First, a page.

A study published today suggests that the effectiveness of the chicken pox vaccine decreases significantly in the first year after it's given but also notes that most vaccinated children who subsequently came down with the disease had mild illnesses.
A team led by Dr. Marietta Vazquez of the Yale University School of Medicine found that the vaccine was 97 percent effective in preventing chicken pox in the first year after the shot was given, but 84 percent effective two to eight years after it was administered.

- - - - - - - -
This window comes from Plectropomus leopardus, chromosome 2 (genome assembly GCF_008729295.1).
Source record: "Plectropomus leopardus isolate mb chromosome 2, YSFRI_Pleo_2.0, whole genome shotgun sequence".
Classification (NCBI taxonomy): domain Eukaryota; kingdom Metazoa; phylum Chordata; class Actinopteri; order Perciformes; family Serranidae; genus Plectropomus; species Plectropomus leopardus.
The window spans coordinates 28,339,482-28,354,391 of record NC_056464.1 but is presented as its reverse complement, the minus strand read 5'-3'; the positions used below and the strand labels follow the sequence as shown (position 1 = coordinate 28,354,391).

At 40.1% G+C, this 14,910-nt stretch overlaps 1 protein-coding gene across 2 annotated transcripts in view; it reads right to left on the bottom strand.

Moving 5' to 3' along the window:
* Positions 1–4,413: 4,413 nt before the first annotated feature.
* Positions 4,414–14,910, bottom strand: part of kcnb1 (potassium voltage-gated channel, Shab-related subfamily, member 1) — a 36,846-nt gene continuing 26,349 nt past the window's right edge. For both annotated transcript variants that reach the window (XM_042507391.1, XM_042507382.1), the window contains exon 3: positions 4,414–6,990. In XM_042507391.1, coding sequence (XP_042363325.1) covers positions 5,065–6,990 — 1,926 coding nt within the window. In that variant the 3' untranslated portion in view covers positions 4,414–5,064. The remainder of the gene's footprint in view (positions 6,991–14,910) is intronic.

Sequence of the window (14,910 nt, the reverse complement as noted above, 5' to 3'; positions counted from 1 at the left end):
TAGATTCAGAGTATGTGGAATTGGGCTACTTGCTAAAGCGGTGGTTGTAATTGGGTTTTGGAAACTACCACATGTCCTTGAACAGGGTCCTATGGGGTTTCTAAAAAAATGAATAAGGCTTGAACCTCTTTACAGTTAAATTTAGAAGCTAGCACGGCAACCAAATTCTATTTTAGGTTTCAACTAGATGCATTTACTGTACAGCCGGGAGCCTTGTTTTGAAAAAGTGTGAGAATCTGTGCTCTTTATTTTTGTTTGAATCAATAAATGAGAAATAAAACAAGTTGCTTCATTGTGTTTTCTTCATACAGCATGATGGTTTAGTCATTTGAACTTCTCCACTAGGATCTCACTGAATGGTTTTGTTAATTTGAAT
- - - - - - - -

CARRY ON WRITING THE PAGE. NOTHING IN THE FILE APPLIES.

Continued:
This was always the argument against vaccinating children for chicken pox. As is true with several viral diseases, chicken pox is far more dangerous in adults then children. If by vaccinating we've defered infection into adulthood we'll have injured more people than we've helped.